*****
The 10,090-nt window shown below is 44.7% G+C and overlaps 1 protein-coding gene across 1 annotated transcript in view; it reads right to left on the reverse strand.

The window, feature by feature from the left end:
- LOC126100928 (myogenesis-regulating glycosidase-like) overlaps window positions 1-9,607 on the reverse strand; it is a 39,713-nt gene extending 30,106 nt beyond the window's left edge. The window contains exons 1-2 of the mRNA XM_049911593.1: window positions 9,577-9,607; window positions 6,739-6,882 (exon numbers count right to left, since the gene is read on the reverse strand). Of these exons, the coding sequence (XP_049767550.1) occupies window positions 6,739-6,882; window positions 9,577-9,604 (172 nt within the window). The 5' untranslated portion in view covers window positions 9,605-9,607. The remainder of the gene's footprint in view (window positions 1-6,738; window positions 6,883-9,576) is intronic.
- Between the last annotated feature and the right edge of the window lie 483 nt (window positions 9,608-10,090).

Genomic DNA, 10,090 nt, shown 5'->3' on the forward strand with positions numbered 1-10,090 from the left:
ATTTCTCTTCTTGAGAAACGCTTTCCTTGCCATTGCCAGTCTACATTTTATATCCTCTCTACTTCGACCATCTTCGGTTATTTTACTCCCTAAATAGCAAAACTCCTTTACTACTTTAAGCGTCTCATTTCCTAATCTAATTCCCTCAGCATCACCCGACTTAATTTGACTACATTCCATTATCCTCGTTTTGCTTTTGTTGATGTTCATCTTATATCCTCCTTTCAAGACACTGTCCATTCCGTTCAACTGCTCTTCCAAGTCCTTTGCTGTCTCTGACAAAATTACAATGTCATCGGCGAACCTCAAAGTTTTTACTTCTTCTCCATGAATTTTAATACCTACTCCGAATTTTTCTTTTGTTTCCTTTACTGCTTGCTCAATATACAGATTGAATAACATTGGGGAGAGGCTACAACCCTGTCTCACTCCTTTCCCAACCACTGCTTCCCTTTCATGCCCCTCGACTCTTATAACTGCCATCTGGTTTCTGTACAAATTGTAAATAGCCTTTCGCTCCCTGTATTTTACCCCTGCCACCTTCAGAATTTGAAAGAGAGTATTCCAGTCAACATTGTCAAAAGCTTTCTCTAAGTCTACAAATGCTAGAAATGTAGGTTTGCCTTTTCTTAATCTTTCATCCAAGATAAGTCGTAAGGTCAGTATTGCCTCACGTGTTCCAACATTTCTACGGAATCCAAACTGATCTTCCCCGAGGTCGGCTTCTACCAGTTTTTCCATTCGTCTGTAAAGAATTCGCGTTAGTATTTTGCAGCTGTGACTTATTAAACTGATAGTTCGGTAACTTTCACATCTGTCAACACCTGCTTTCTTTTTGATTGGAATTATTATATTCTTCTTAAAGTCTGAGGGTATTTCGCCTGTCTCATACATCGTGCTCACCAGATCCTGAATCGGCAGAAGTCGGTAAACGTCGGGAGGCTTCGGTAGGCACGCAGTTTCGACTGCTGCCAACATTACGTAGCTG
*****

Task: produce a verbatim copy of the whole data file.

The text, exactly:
The 10,090-nt window shown below is 44.7% G+C and overlaps 1 protein-coding gene across 1 annotated transcript in view; it reads right to left on the reverse strand.

The window, feature by feature from the left end:
- LOC126100928 (myogenesis-regulating glycosidase-like) overlaps window positions 1-9,607 on the reverse strand; it is a 39,713-nt gene extending 30,106 nt beyond the window's left edge. The window contains exons 1-2 of the mRNA XM_049911593.1: window positions 9,577-9,607; window positions 6,739-6,882 (exon numbers count right to left, since the gene is read on the reverse strand). Of these exons, the coding sequence (XP_049767550.1) occupies window positions 6,739-6,882; window positions 9,577-9,604 (172 nt within the window). The 5' untranslated portion in view covers window positions 9,605-9,607. The remainder of the gene's footprint in view (window positions 1-6,738; window positions 6,883-9,576) is intronic.
- Between the last annotated feature and the right edge of the window lie 483 nt (window positions 9,608-10,090).

Genomic DNA, 10,090 nt, shown 5'->3' on the forward strand with positions numbered 1-10,090 from the left:
ATTTCTCTTCTTGAGAAACGCTTTCCTTGCCATTGCCAGTCTACATTTTATATCCTCTCTACTTCGACCATCTTCGGTTATTTTACTCCCTAAATAGCAAAACTCCTTTACTACTTTAAGCGTCTCATTTCCTAATCTAATTCCCTCAGCATCACCCGACTTAATTTGACTACATTCCATTATCCTCGTTTTGCTTTTGTTGATGTTCATCTTATATCCTCCTTTCAAGACACTGTCCATTCCGTTCAACTGCTCTTCCAAGTCCTTTGCTGTCTCTGACAAAATTACAATGTCATCGGCGAACCTCAAAGTTTTTACTTCTTCTCCATGAATTTTAATACCTACTCCGAATTTTTCTTTTGTTTCCTTTACTGCTTGCTCAATATACAGATTGAATAACATTGGGGAGAGGCTACAACCCTGTCTCACTCCTTTCCCAACCACTGCTTCCCTTTCATGCCCCTCGACTCTTATAACTGCCATCTGGTTTCTGTACAAATTGTAAATAGCCTTTCGCTCCCTGTATTTTACCCCTGCCACCTTCAGAATTTGAAAGAGAGTATTCCAGTCAACATTGTCAAAAGCTTTCTCTAAGTCTACAAATGCTAGAAATGTAGGTTTGCCTTTTCTTAATCTTTCATCCAAGATAAGTCGTAAGGTCAGTATTGCCTCACGTGTTCCAACATTTCTACGGAATCCAAACTGATCTTCCCCGAGGTCGGCTTCTACCAGTTTTTCCATTCGTCTGTAAAGAATTCGCGTTAGTATTTTGCAGCTGTGACTTATTAAACTGATAGTTCGGTAACTTTCACATCTGTCAACACCTGCTTTCTTTTTGATTGGAATTATTATATTCTTCTTAAAGTCTGAGGGTATTTCGCCTGTCTCATACATCGTGCTCACCAGATCCTGAATCGGCAGAAGTCGGTAAACGTCGGGAGGCTTCGGTAGGCACGCAGTTTCGACTGCTGCCAACATTACGTAGCTG